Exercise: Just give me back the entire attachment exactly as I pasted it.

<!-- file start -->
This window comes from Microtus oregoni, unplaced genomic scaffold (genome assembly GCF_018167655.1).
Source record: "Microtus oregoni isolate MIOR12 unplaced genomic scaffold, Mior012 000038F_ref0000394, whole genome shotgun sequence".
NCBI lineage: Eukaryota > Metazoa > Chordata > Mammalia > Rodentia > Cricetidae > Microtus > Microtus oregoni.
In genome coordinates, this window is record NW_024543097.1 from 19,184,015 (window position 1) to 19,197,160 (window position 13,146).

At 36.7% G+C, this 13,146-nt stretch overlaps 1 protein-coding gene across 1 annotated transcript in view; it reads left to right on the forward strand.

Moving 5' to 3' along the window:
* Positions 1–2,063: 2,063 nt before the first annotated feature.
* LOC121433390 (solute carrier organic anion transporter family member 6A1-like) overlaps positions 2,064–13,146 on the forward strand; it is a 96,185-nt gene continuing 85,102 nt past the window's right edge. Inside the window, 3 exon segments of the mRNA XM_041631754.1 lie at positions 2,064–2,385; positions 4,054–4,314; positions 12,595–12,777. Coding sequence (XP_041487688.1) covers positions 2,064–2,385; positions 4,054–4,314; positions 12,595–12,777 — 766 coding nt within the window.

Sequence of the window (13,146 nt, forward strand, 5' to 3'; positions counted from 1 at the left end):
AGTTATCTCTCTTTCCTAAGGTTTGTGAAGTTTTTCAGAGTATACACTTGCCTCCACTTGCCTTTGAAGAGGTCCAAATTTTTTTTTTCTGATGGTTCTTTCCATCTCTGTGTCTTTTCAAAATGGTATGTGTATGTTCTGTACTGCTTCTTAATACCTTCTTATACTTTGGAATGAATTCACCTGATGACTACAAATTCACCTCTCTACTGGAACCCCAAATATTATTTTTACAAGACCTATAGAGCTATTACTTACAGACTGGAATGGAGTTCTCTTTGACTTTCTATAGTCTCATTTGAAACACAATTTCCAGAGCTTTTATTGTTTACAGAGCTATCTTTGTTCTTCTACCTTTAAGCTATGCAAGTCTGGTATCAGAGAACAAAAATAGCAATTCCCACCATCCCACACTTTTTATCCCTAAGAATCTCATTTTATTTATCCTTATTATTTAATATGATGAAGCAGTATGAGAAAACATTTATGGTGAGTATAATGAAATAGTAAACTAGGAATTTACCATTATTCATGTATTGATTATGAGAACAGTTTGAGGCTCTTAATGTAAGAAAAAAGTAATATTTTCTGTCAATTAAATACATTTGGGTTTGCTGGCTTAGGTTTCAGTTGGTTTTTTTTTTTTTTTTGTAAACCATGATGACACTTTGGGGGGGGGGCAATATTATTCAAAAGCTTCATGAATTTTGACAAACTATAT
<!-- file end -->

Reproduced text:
This window comes from Microtus oregoni, unplaced genomic scaffold (genome assembly GCF_018167655.1).
Source record: "Microtus oregoni isolate MIOR12 unplaced genomic scaffold, Mior012 000038F_ref0000394, whole genome shotgun sequence".
NCBI lineage: Eukaryota > Metazoa > Chordata > Mammalia > Rodentia > Cricetidae > Microtus > Microtus oregoni.
In genome coordinates, this window is record NW_024543097.1 from 19,184,015 (window position 1) to 19,197,160 (window position 13,146).

At 36.7% G+C, this 13,146-nt stretch overlaps 1 protein-coding gene across 1 annotated transcript in view; it reads left to right on the forward strand.

Moving 5' to 3' along the window:
* Positions 1–2,063: 2,063 nt before the first annotated feature.
* LOC121433390 (solute carrier organic anion transporter family member 6A1-like) overlaps positions 2,064–13,146 on the forward strand; it is a 96,185-nt gene continuing 85,102 nt past the window's right edge. Inside the window, 3 exon segments of the mRNA XM_041631754.1 lie at positions 2,064–2,385; positions 4,054–4,314; positions 12,595–12,777. Coding sequence (XP_041487688.1) covers positions 2,064–2,385; positions 4,054–4,314; positions 12,595–12,777 — 766 coding nt within the window.

Sequence of the window (13,146 nt, forward strand, 5' to 3'; positions counted from 1 at the left end):
AGTTATCTCTCTTTCCTAAGGTTTGTGAAGTTTTTCAGAGTATACACTTGCCTCCACTTGCCTTTGAAGAGGTCCAAATTTTTTTTTTCTGATGGTTCTTTCCATCTCTGTGTCTTTTCAAAATGGTATGTGTATGTTCTGTACTGCTTCTTAATACCTTCTTATACTTTGGAATGAATTCACCTGATGACTACAAATTCACCTCTCTACTGGAACCCCAAATATTATTTTTACAAGACCTATAGAGCTATTACTTACAGACTGGAATGGAGTTCTCTTTGACTTTCTATAGTCTCATTTGAAACACAATTTCCAGAGCTTTTATTGTTTACAGAGCTATCTTTGTTCTTCTACCTTTAAGCTATGCAAGTCTGGTATCAGAGAACAAAAATAGCAATTCCCACCATCCCACACTTTTTATCCCTAAGAATCTCATTTTATTTATCCTTATTATTTAATATGATGAAGCAGTATGAGAAAACATTTATGGTGAGTATAATGAAATAGTAAACTAGGAATTTACCATTATTCATGTATTGATTATGAGAACAGTTTGAGGCTCTTAATGTAAGAAAAAAGTAATATTTTCTGTCAATTAAATACATTTGGGTTTGCTGGCTTAGGTTTCAGTTGGTTTTTTTTTTTTTTTTGTAAACCATGATGACACTTTGGGGGGGGGGCAATATTATTCAAAAGCTTCATGAATTTTGACAAACTATAT